They say Blanton’s is the Holy Hand Grenade of Antioch.  If that’s so, then what’s the Holy Grail?  Well, Wild Turkey “Cheesy Gold Foil,” of course!  And while it may not be my personal favorite Wild Turkey variety of all time, it’s arguably the most recognized and sought-after bottle Pernod’s Austin, Nichols & Co. ever produced – at least for most whiskey enthusiasts, that is.


In the early 1980’s, Wild Turkey Beyond Duplication was released as a limited edition 101-proof, 12-year KSBW.  Unfortunately, the 80’s weren’t the best times for American whiskey.  The “glut era” of bourbon was shifting into high gear and sales of Kentucky’s finest were dropping fast.  What on Earth could be done?  Well, the answer came in true 80’s fashion … totally rad marketing!

Remember Coke jeans and Pepsi jackets?  Oh, you know you do!  Need to sell a limited edition 12-year bourbon with a bird/game/food as its name?  No problem – all you need is flashy gold (you know, like the crafty gold foil you used at camp).  Brilliant!  But don’t just faux-gilt the label.  Oh, no.  We’re going all out on this one.  Wait for it … wait for it … that’s right – a gold tube too!  Genius.

Wild Turkey 12-Year (AKA “Cheesy Gold Foil”) – limited edition, 101 proof, 12-year KSBW – bottled by the Austin, Nichols Distilling Co., Lawrenceburg, KY

Tasted neat in a Glencairn after a few minutes rest …

Color: deep copper

Nose: (truly amazing) rich vanilla, molasses, antique leather, floral perfume, musty/funky oak, toasted marshmallows, pipe tobacco, ripe citrus, granny’s spice cabinet (cinnamon, ginger, clove, etc.), sweet/spicy musk

Taste: (very unique oily mouthfeel) classic vanilla syrup, cinnamon, pepper, leather, fresh-baked sugar cookies, rich molasses, sweet cream icing, floral perfume, herbal spice, antique musty oak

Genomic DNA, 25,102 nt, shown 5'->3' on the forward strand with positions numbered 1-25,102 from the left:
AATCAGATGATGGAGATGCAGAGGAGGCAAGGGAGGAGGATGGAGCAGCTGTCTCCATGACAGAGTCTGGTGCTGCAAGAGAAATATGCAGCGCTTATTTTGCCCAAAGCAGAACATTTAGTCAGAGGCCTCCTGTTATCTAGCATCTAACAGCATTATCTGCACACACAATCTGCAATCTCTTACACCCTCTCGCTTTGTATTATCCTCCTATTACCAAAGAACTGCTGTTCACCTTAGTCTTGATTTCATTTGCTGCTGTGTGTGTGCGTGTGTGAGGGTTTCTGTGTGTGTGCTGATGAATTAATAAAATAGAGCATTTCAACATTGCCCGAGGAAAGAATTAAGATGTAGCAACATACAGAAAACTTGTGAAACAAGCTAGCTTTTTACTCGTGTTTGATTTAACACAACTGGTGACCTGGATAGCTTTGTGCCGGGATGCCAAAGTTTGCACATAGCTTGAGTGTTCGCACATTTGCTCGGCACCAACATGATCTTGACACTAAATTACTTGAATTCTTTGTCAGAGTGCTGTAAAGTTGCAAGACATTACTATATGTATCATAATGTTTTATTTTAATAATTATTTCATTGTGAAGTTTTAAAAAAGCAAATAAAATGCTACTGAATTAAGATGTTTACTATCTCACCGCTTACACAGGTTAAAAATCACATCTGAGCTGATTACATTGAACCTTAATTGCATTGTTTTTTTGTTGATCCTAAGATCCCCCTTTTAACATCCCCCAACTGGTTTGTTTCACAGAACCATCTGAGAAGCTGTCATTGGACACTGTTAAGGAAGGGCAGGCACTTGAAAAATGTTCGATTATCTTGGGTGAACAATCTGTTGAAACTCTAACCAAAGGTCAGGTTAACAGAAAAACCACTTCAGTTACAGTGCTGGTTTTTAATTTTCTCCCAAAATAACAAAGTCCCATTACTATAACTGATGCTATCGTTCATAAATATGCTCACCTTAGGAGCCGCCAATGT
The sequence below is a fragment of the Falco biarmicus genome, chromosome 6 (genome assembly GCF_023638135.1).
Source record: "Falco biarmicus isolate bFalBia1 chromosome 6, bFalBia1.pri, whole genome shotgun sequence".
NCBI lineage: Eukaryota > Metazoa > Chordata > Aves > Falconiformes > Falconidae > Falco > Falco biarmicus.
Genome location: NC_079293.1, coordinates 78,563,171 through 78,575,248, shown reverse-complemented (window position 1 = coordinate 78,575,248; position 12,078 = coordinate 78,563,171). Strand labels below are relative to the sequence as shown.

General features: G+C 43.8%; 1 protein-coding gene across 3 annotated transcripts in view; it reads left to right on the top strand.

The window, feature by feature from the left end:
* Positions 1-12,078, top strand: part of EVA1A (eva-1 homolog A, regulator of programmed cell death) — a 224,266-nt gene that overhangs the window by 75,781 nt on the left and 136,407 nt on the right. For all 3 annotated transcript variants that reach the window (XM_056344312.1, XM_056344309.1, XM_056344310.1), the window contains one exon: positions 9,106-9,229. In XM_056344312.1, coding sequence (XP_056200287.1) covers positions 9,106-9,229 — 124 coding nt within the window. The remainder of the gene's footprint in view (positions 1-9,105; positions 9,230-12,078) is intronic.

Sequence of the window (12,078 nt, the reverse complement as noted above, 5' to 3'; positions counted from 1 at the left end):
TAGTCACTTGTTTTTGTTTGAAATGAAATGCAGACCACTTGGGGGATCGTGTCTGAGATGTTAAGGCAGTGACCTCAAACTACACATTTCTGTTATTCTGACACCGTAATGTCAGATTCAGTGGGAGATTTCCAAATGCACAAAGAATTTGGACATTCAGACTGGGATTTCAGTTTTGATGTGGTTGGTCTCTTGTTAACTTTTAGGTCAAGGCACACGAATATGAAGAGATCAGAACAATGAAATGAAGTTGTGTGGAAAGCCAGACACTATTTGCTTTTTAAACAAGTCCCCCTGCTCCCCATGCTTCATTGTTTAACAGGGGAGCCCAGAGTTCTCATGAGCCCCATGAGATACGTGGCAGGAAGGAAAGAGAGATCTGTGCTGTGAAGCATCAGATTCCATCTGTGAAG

Finish: beautifully long and full of flavor – spicy vanilla, sweet musk, fading herbal/floral-laced oak

Overall:  Totally awesome! 80’s jokes aside, how can one not be blown away by this whiskey?  “Cheesy Gold Foil” has almost everything one could want in a special edition bourbon – balance, complexity, maturity, and character.  It’s unique, yet welcoming to the palate – like a warm homecoming regardless of how many times you’ve sipped it.

This was my first experience with CGF and it was almost as if this bourbon’s profile was already ingrained in my mind … an instinctive reunion of sorts.  Near perfection, honestly.  And while I authored a review of a 1989 Beyond Duplication prior to this 1992 CGF review, it’s important to clarify that I tried CGF before BD.  In case you’re wondering, they’re nearly interchangeable in class and form.  I’m really not sure if it would be fair to put one before the other.

Do I really need to state a grade at this point? Well then …

Rating:  5/5 🦃

Bottle photo (c) 2016